Place the log of dough into the prepared ring mold, seam down or to the side (just not on top), or onto the baking sheet. The dough will be very extensible, i.e., it'll stretch as you handle it. So pick it up and position it in the pan quickly and gently. Pinch the ends together. Cover and let rise for about an hour, until it's puffy. Preheat the oven to 350°F while the dough rises.  Whisk the reserved egg white with 1 tablespoon water, and brush it over the risen loaf. 

Bake the cake for 20 minutes, then tent it lightly with aluminum foil. Bake it for an additional 30 minutes, until it's a rich golden brown. Remove the cake from the oven, and after 5 minutes gently loosen its edges from the pan, if you've baked it in a ring mold. After an additional 10 minutes, turn it out of the pan onto a rack to cool (or transfer it from the baking sheet to a rack to cool).

To make the icing, beat together all of the icing ingredients, dribbling in the final 2 teaspoons milk till the icing is thick yet pourable.

Pour the icing over the completely cooled cake. While it's still sticky, sprinkle with alternating bands of yellow, purple, and green sugars. Space candied cherries in a ring around the top.  (
My "purple" sugar turned out blackish, so I didn't use it.)

This is the MOST moist king cake I've ever had in my life.  The whopping 4 eggs in this dough really give it a flaky texture as well.  All of that being said....as the filling in this beauty bakes it kind of morphs into a super soft, bread-like consistency.  So, my Mister and I agree that next time I make this beautiful ring, we'll just skip the filling, it really wasn't necessary and the cake will be just as wonderful without it.  The lemon oil in the dough really gave it a fabulous, but light flavor boost that I've never experienced with king cake before and I feel like I can confidently say that even after a huge Mardi Gras feast this would be a welcomed end to the meal.  Something people will save room for year after year!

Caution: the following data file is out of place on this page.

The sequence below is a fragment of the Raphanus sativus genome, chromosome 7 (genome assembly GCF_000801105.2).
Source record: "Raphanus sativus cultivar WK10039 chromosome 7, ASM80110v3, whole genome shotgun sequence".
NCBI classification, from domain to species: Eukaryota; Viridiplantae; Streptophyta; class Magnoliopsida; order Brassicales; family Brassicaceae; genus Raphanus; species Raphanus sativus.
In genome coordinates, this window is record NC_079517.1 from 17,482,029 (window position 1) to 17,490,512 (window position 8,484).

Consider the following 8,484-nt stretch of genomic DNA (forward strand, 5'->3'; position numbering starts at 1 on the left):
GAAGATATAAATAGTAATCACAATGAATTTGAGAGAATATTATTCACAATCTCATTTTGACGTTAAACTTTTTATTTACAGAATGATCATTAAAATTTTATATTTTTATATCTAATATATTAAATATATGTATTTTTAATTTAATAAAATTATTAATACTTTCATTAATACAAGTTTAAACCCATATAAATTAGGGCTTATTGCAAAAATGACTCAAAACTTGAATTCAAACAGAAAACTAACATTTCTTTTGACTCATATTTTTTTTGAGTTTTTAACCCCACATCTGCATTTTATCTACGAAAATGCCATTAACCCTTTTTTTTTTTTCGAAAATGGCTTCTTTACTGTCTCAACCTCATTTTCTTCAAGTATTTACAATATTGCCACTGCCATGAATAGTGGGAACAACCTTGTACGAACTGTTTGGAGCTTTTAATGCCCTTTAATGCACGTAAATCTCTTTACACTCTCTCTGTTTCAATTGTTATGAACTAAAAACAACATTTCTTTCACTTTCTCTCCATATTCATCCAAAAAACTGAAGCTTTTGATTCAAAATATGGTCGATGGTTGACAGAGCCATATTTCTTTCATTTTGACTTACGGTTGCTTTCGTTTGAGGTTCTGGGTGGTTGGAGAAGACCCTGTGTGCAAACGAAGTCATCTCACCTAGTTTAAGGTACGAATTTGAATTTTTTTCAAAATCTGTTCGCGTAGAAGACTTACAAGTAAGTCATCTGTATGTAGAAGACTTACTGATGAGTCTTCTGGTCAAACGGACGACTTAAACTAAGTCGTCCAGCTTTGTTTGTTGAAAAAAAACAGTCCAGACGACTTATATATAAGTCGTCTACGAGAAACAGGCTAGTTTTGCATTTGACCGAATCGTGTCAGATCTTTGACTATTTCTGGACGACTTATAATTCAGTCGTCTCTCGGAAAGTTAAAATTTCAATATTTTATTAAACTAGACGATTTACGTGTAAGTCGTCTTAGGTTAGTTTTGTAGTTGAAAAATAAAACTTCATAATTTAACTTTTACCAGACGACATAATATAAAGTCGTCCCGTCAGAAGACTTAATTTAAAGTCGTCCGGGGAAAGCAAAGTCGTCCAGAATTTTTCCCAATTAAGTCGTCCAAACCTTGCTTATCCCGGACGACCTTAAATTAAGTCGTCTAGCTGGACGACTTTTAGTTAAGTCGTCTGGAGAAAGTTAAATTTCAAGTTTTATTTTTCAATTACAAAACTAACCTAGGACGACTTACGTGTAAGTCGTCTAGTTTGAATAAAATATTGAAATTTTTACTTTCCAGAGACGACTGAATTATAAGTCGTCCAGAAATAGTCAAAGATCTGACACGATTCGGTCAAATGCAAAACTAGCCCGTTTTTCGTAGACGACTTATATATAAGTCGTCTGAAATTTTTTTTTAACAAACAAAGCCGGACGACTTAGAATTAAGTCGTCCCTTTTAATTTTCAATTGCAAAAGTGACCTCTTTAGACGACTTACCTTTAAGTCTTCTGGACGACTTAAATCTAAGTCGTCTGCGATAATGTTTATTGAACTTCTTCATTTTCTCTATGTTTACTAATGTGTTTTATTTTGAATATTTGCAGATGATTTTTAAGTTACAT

*Don't worry about that gap you see there, only 3 pieces of the ring ended up like that.  All of the rest of the slices the gap closed.  Watch this recipe page for pictures of king cake withOUT the filling.  It will be braided but, the same dough, wash, icing and decorating ingredients.  Only the filling will be omitted!

To make the braid, follow dough directions with ingredients listed above.  Allow dough to rise 1 hour, then roll out and cut into three strips

Carefully and tightly roll each strip of dough up into a roll.

 Taking all 3 strips in hand, join them together, fold under and squeeze TIGHT.  Then start braiding, with the SEAM SIDE of the rolls DOWN.  Most folks know how to braid, if you don't, see picture below...

 After braiding, leave on a parchment lined cookie sheet to rise in a warm place (I heat my oven to 200F and right before putting in the dough to rise, I turn the oven OFFIf you do this DON'T FORGET TO TURN THE OVEN OFF!!) for another hour...

After rising remove from the oven, preheat oven to 350F and brush it with the egg wash mixture.  

When you've finished brushing it down and the oven is up to temperature, put it in to bake for the first 20 minutes, then tent it with the foil and bake another 30 minutes.  Then, continue on with the directions for cooling, icing and decorating your King Cake.

After baking...beautiful.  Almost too beautiful to ice & decorate!

Decorated and ready to eat!!

King Cake

This is just an awesome recipe whether you go ahead with the filling or not.  I liked them both, but the unfilled braid the best.  I am in love with this dough recipe!  It honestly tastes like a beautiful, gigantic donut!  You can see the gorgeous layering in there...  This is not your average King Cake, but it is the best King Cake you'll ever make in your life!